Archive for February 7, 2012
(Huffington Post) Soraya Chemaly - Is the Super Bowl the largest child sex trafficking event in the U.S.?
The Big Game is known for the bacchanalia that surrounds it. However, we don’t typically think of the illegal prostitution of minors at the same time. It’s a buzz kill if ever there was one. But, the Super Bowl probably has a “demand effect” surrounding large events, often sports related, worldwide.
Last year Texas Attorney General Greg Abbott, preparing for what he understood to be a major increase in forced, underage commercialized sex (these would be child sex slaves) called the Super Bowl “the single largest human trafficking incident in the United States.”
Here’s an example from a previous year: A trafficker was arrested and imprisoned for selling two girls, 14 and 18, as “a Super Bowl special.” Or there’s the story of A.H., who was involuntarily taken to Dallas/Ft. Worth last year where she was beaten, raped and enslaved not far from Dallas Cowboys stadium. Bluntly speaking, these are lost and broken children whose profit value is magnified this week by the Super Bowl.
There is debate among organizations involved in stopping trafficking over the accuracy of claims that the “demand effect” is real. In 2011, the Global Alliance Against Traffic in Women (GAATW) concluded in it’s, report that “an increase in trafficking for prostitution during large sporting events is unlikely” and that a mythologizing of the issue actually distracts from legitimate and thoughtful consideration of other types of trafficking. Rachel Lloyd echoed this concern earlier this week, when she asked whether it matters if trafficking increases during the Super Bowl — isn’t the truth about trafficking bad enough?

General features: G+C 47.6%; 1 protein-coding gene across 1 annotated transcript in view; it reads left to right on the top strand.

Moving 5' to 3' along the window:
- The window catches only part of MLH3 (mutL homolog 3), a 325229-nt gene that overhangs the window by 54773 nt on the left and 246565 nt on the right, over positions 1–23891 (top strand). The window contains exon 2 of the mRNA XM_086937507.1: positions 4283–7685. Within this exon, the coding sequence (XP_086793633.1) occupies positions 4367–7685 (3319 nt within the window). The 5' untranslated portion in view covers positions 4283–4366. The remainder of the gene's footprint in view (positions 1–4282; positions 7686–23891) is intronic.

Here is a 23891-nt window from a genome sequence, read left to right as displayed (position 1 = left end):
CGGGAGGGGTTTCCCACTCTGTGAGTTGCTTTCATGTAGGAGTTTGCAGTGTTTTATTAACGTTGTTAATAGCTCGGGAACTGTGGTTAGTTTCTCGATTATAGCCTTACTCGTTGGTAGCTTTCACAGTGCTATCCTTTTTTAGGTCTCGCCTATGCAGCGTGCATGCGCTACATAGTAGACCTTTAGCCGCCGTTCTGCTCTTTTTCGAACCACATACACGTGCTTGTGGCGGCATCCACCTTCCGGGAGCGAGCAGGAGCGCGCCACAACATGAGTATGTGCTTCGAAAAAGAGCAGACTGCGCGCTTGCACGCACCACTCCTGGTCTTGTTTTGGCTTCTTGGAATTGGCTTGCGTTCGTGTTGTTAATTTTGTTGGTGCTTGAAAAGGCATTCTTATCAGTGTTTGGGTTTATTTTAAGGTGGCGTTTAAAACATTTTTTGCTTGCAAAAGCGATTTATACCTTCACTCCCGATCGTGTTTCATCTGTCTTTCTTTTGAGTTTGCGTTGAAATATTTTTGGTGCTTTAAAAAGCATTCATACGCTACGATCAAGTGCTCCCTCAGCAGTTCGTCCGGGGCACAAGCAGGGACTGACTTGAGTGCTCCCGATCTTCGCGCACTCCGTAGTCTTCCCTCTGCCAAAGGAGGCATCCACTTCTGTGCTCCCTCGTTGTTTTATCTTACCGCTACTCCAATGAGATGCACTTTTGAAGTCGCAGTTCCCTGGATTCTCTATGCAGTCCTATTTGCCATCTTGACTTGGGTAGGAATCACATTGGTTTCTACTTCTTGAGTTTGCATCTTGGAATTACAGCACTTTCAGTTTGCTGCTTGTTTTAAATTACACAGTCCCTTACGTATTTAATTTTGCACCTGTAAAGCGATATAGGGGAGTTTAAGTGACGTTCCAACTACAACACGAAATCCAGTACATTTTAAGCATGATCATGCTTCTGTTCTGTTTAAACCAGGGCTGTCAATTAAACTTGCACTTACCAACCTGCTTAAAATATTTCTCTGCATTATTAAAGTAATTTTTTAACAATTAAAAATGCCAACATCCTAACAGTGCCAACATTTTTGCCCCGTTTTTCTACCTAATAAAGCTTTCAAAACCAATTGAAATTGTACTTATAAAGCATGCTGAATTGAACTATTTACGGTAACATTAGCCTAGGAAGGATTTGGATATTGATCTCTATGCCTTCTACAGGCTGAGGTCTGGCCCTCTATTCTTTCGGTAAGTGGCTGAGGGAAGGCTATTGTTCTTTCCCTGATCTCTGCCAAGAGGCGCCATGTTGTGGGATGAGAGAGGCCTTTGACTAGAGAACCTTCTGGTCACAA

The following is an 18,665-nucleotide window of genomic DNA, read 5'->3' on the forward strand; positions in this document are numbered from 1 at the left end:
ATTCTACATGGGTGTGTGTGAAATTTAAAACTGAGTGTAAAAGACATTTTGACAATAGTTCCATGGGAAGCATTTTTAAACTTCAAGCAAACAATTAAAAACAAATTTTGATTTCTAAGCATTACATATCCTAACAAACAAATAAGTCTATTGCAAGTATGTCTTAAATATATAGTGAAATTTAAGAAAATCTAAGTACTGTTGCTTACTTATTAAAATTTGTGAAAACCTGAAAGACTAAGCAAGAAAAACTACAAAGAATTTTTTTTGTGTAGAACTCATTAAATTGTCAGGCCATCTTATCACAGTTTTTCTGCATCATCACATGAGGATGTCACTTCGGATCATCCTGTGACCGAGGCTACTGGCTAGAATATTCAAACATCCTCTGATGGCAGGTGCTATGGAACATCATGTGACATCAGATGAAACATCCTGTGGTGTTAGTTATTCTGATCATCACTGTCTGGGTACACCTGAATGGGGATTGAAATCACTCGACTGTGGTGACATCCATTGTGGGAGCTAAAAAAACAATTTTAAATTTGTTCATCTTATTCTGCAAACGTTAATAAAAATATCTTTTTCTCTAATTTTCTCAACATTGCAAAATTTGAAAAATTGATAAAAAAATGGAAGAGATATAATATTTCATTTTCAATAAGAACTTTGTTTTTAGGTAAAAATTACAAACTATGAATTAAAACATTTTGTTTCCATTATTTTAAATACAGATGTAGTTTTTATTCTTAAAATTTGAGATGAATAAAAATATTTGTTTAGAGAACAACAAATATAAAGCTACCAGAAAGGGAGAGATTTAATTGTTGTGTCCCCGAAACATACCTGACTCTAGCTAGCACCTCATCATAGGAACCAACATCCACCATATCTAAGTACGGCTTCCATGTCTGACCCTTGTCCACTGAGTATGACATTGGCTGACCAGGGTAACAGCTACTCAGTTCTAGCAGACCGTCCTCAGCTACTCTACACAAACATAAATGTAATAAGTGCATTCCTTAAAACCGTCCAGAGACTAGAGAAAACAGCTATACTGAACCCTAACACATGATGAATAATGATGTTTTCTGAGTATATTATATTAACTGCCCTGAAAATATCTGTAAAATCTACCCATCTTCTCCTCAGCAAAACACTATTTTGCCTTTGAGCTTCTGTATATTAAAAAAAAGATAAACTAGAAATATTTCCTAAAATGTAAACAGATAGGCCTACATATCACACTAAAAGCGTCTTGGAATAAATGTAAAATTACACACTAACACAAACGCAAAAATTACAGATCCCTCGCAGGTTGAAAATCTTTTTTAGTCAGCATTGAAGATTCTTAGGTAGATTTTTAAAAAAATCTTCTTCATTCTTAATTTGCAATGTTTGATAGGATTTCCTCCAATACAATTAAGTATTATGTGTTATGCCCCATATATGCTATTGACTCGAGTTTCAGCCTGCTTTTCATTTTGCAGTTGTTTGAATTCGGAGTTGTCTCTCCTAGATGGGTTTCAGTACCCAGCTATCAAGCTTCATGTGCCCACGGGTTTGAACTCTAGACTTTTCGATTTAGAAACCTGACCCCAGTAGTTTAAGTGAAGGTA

Yet studies of events surrounding past Super Bowls, the Olympics and two World Cup games do show increases in both prostitution and trafficking.
We don’t get a lot of information about domestic slavery — even calling it “trafficking” tampens the impact of the words. We would rather think of slavery as something strictly relegated to our past. It is not. The U.S. Department of State estimates that more than 50,000 men, women and children are trafficked into the United States every year (600,000 to 800,000 worldwide.) Of these, 80 percent are girls and women, 70 percent into the sex trade. Those numbers represent the number of people imported. Domestically, at least 100,000 people, mostly girls, are trafficked, mostly for sex, every year. Although there is no clear consensus on the numbers of children, or of girls versus boys, exploited through prostitution nationwide there is consensus that the numbers are large and growing.
the one thing that stuck out to me was what it would’ve felt like as parents in that moment to hear your child say “dad I can’t feel anything” … “mom I can’t move” … I can’t even imagine
what a fucking stud…#jabs
“Impossible is nothing”
if you haven’t seen it already, check out this story of how the kid who checked him threw the winning “Chuck-A-Puck” and it was #13 Jack Jablonski Miracle on Ice: Winning Chuck-a-Puck #13 thrown by player who hit him